Can psychological factors effectively predict entrepreneurial performance? Drawing upon studies of over 700 entrepreneurial subjects in 10 different samples, Miner settles the issue: yes, they can. He identifies four kinds of people who are capable of achieving entrepreneurial successbut notes that to actually achieve success, they must follow a career route that fits their personalities. Miner's new book is thus a detailed scholarly report on an extensive 20-year research program that focuses on psychological predictors of entrepreneurial activity and success, and a carefully devised, solidly grounded theory to explain why his observations are true. He also discusses the implications for personal career development, entrepreneur selection, entrepreneurship development programs, the assessment of entrepreneurial talent, and related topics crucial not only to entrepreneurs and would-be entrepreneurs themselves, but to their various stakeholders including those with investments in them.
Part I of the book reviews the typologies used in the entrepreneurship literature and the various opinions on the value of psychological factors in predicting entrepreneurial success. It then sets forth the four-way psychological typology underpinning Miner's research and the various theoretical extensions of that typology. This section of the book closes with a chapter presenting case examples of the various types, and the ways they can achieve or fail to achieve success. Part II deals with measurement and design considerations, and with the two primary research tests of the theorya seven-year predictive study of established entrepreneurs and a six-year predictive study of graduate business students enrolled in entrepreneurship classes. Part III reports on three studies dealing with women entrepreneurs, in contrast to men. It also describes an extensive, six-year predictive study of high-technology entrepreneurs and international research dealing with entrepreneurs in Italy, Israel, Sweden, and post-communist Poland. Part IV considers ways the typology may be used to create entrepreneurship development programs and describes a comprehensive regional development effort extending over seven years. Particular attention is given to methods of assessing entrepreneurial talent, in existing as well as in prospective entrepreneurs, not only to help select them, but also to aid in the investment decision. The book closes with predictions for the future for entrepreneurial practice and for entrepreneurship theory and research.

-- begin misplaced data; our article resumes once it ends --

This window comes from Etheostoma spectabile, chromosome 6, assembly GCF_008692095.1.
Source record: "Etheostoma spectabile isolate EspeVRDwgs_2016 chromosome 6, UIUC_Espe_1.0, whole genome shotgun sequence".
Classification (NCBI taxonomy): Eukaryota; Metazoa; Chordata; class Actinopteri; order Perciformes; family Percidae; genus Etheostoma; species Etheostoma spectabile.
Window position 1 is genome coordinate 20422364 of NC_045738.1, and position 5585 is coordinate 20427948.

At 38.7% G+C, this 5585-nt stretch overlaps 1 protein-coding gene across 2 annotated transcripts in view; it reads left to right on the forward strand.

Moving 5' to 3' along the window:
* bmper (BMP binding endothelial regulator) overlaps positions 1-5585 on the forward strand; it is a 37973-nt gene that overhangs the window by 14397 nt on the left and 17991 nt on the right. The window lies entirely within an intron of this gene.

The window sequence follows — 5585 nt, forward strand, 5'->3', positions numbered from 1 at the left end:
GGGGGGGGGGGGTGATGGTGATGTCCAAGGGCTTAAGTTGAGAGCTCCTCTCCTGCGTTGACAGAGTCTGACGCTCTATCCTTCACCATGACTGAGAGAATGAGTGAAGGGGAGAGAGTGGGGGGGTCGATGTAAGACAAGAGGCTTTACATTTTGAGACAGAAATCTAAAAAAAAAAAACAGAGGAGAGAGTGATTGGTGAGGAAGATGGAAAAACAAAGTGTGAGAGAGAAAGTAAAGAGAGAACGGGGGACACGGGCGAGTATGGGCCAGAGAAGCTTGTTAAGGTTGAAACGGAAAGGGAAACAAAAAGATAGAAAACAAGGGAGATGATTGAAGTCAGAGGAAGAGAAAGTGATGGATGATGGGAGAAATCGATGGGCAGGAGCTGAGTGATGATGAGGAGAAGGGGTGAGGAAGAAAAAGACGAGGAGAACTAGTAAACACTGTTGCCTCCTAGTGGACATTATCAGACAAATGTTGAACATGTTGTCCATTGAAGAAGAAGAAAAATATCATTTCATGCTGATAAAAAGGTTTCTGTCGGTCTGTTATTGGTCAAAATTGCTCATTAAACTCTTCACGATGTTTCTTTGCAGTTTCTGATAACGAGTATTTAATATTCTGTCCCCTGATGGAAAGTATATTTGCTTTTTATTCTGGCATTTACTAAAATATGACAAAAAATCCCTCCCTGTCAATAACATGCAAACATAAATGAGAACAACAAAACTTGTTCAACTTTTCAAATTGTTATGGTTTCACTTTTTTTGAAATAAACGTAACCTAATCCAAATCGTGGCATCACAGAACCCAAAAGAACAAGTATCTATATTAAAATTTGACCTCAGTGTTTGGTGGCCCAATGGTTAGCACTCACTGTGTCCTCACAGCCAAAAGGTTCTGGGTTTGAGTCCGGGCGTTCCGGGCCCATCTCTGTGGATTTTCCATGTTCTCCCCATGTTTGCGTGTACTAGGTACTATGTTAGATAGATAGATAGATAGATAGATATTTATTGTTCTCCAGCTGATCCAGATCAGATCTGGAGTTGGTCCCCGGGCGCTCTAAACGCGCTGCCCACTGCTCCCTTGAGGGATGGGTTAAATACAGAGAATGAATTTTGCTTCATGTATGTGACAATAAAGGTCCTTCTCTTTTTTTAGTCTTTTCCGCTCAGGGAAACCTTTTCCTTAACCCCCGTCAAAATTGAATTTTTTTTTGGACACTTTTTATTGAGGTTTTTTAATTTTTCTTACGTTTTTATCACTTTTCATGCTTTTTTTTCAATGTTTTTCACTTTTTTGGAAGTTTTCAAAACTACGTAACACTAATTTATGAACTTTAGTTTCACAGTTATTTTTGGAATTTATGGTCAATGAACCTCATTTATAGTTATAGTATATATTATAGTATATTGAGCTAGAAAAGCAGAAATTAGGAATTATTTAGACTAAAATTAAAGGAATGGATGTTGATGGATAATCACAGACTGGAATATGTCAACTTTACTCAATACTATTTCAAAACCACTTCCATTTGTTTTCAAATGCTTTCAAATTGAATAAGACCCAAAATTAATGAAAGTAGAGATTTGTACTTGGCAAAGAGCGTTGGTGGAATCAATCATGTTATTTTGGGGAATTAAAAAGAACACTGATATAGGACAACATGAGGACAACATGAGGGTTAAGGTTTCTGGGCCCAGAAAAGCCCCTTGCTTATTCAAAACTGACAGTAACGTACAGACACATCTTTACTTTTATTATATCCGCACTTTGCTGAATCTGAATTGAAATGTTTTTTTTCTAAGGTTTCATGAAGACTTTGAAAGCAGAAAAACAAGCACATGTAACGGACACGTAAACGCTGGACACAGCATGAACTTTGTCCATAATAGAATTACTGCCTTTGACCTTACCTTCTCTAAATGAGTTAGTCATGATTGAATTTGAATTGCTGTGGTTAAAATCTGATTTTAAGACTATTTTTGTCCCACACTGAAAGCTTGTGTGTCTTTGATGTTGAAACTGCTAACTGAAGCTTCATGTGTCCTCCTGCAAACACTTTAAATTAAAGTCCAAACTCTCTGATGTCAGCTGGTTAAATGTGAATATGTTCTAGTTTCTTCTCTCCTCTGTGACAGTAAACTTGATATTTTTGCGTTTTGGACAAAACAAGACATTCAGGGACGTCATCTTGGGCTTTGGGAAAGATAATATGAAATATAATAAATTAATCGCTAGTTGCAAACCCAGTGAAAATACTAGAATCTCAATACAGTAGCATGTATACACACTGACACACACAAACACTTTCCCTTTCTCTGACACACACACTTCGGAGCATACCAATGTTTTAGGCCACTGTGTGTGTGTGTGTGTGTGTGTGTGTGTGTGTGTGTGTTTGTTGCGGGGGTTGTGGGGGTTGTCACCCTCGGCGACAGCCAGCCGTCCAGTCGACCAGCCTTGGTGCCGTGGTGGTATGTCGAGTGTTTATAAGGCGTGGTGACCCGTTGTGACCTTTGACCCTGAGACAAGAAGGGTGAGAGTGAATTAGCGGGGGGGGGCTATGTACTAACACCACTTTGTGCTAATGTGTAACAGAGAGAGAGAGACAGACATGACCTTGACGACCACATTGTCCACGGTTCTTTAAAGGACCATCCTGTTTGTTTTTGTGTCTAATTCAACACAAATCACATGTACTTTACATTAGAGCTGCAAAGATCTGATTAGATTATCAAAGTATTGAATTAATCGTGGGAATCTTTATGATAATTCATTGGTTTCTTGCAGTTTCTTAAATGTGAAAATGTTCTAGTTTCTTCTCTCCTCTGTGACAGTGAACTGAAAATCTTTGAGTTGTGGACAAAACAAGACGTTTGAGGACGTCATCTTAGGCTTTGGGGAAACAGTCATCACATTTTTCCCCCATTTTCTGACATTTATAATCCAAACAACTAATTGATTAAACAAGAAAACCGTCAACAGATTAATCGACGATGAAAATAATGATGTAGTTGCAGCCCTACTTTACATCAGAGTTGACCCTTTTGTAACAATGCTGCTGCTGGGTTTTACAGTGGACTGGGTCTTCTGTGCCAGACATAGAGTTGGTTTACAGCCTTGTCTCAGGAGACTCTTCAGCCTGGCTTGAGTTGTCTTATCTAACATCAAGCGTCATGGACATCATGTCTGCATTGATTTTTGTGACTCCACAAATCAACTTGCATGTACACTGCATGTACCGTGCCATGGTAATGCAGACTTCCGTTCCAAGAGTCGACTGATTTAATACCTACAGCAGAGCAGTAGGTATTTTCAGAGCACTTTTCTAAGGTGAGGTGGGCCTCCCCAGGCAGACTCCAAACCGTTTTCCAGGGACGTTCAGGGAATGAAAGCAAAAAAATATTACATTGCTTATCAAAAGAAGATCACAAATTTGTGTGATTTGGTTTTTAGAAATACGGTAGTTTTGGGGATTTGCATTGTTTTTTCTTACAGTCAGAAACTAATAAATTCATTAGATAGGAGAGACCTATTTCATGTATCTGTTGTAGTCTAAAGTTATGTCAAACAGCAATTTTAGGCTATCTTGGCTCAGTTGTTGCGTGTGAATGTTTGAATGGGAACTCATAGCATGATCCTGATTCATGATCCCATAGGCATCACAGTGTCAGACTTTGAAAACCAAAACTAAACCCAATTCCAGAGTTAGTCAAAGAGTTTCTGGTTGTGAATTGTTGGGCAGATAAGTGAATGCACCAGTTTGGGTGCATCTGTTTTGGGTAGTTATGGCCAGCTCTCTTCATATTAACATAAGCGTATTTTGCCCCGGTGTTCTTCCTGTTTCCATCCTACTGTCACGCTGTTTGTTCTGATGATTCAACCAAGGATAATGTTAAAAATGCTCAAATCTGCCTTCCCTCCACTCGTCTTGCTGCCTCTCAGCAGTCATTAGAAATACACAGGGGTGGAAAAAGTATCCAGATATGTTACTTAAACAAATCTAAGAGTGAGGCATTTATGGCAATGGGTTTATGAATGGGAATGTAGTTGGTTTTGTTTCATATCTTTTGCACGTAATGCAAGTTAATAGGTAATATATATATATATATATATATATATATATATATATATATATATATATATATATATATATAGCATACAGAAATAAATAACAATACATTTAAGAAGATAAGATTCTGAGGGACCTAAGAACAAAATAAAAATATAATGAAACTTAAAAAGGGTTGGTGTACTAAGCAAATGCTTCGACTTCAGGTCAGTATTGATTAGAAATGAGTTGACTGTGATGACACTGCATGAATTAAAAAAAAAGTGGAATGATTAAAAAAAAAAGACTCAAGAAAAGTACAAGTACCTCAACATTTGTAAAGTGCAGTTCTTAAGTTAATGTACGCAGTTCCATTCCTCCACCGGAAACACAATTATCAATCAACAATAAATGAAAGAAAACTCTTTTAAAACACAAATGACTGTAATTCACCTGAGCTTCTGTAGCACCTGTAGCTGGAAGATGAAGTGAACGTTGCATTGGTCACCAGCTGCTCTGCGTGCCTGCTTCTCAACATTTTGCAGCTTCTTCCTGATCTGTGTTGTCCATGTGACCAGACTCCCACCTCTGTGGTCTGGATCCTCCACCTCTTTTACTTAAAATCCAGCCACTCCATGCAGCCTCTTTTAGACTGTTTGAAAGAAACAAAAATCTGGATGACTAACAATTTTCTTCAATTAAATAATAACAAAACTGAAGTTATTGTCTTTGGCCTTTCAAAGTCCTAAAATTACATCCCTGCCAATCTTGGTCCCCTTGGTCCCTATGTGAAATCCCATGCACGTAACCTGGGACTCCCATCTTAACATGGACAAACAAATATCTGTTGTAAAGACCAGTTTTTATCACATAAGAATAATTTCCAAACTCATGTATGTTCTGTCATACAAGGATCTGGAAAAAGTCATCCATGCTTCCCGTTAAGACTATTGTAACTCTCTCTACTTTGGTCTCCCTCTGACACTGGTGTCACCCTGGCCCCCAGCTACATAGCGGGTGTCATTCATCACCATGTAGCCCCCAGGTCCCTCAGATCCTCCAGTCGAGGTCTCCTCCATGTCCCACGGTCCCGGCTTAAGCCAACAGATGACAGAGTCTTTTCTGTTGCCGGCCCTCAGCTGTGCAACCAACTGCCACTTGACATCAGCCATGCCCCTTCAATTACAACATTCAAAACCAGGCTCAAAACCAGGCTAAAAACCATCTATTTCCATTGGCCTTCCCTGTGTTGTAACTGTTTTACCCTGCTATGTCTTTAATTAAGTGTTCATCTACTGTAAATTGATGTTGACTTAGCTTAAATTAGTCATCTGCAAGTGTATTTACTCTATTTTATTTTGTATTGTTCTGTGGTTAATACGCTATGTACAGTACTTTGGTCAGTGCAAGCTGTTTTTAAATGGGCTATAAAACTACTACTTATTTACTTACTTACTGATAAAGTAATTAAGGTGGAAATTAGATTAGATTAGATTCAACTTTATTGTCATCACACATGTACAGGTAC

|Publisher:||Greenwood Publishing Group, Incorporated|
|Product dimensions:||6.38(w) x 9.56(h) x 0.93(d)|
About the Author
JOHN B. MINER is a writer and consultant specializing in entrepreneurship, strategic human resource management and organizational behavior. He is author of numerous books and journal articles on industrial relations, applied psychology, entrepreneurship, and organizational motivation.
Table of Contents
Developing a Psychological Typology
Typologies in Entrepreneurship: Their Role and Value
The Four-Way Psychological Typology
Theoretical Extensions of the Typology
Case Examples Illustrating the Typology and Its Extensions
Applying the Typology
Operationalizing the Constructs of the Typology
Testing the Typology: Relation to Success among Established Entrepreneurs
Testing the Typology: Relation to Entrepreneurial Criteria among Graduate Students in Business Management
Using the Typology to Study Certain Groups
Women and Men in Entrepreneurship
Entrepreneuring Beyond U.S. Borders
Using the Typology to Create Tailor-Made Development Activities
A Comprehensive Entrepreneurship Development Program
The Role of Psychological Assessment